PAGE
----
Published: Fri, September 01, 2017
World Media | By Shelia Harmon

Rohingya Refugees Drown as They Flee Myanmar

Rohingya Refugees Drown as They Flee Myanmar

According to the UN's International Organisation for Migration (IOM), as many as 18,500 Rohingyas have fled Myanmar's restive Rakhine state within five days ending Wednesday, 30 August.

"I am saddened to receive reports that, while the authorities are helping Rakhine and other communities living in affected townships evacuate to safer locations, this assistance is not being extended to the Rohingya Muslims", she said.

Bangladeshi authorities intercepted, detained and forcibly returned Rohingya civilians fleeing along their border with Myanmar despite ongoing fighting between Myanmar's security forces and Rohingya militias. Many had hoped that Myanmar's democratically elected government, which took over 18 months ago amid a transition from military rule, could take steps to alleviate the conflict and end the underlying human rights abuses of the Rohingya minority.

"Many thousands of people are increasingly at risk of grave violations of their human rights", she said in a statement.

Thai Prime Minister Prayut Chan-ocha told reporters Thailand is preparing to receive refugees and "send them back when they are ready".

It claims Rohingya insurgents are responsible for burning the villages, though fleeing residents say the army has been torching their homes and summarily shooting civilians.

At least 110 people, including 11 state officials, have been confirmed dead since then and thousands of Rohingya have poured across the border to Bangladesh despite Dhaka's attempts to stop them.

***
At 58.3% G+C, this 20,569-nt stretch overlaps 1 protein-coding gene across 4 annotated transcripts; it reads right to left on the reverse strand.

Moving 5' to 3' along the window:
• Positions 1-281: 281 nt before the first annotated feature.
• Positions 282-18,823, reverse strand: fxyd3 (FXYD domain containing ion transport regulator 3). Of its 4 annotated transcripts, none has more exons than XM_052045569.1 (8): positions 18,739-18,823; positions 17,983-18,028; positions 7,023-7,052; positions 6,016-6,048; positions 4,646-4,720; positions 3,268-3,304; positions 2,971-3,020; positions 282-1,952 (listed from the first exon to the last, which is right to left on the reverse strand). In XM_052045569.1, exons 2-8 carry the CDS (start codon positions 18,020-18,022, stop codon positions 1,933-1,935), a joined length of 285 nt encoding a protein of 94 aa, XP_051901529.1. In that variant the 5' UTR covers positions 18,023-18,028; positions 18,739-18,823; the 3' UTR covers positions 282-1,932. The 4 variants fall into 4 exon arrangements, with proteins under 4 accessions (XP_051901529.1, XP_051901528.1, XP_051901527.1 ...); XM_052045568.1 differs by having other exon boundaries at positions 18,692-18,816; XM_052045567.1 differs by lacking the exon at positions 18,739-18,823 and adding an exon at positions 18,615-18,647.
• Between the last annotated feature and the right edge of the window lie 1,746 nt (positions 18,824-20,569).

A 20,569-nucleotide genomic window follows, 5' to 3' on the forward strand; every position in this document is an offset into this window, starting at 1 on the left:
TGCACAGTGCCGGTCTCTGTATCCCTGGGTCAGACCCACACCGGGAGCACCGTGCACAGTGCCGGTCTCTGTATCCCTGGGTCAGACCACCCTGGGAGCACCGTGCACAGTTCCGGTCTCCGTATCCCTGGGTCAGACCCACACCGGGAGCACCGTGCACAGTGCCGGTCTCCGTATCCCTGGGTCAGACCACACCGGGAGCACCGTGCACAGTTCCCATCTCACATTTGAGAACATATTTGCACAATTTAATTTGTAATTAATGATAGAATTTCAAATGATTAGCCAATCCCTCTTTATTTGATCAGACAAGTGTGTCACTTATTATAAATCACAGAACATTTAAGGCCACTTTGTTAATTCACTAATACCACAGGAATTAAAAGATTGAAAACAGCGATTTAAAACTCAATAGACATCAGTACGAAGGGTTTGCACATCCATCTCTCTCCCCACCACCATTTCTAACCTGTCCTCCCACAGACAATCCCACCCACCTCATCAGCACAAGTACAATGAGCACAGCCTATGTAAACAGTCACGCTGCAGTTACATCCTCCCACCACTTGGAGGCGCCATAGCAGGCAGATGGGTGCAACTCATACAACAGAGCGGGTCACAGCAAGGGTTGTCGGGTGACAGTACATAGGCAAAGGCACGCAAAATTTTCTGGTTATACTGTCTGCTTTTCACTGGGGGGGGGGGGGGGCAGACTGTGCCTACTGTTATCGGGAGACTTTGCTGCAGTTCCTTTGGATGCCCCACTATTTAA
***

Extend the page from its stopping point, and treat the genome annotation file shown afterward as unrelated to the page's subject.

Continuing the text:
"Six more bodies were found Wednesday", he said.

"This isn't about politics, this is the most fundamental responsibility of safeguarding human life, an obligation under worldwide humanitarian law", Sundari said.

City police chief Datuk Amar Singh said police arrested 44 protesters at the rally.

"Villagers are running away. where do we have to live now?" the villager said.

Members of the group are believed to have come from all over Malaysia by bus, with the travel arrangement made by the Rohingya themselves, to hand over the memorandum. And, this had forced the Myanmar's army to launch a crackdown.

Jahangir Aziz, a Bangladeshi local government representative, said that when Myanmar troops fired their guns, the crowd ran back and broke through a Bangladesh barricade and cordon of 300-400 guards.

After years in which the Rohingya largely avoided violence, the group emerged last October to carry out deadly attacks on police posts.

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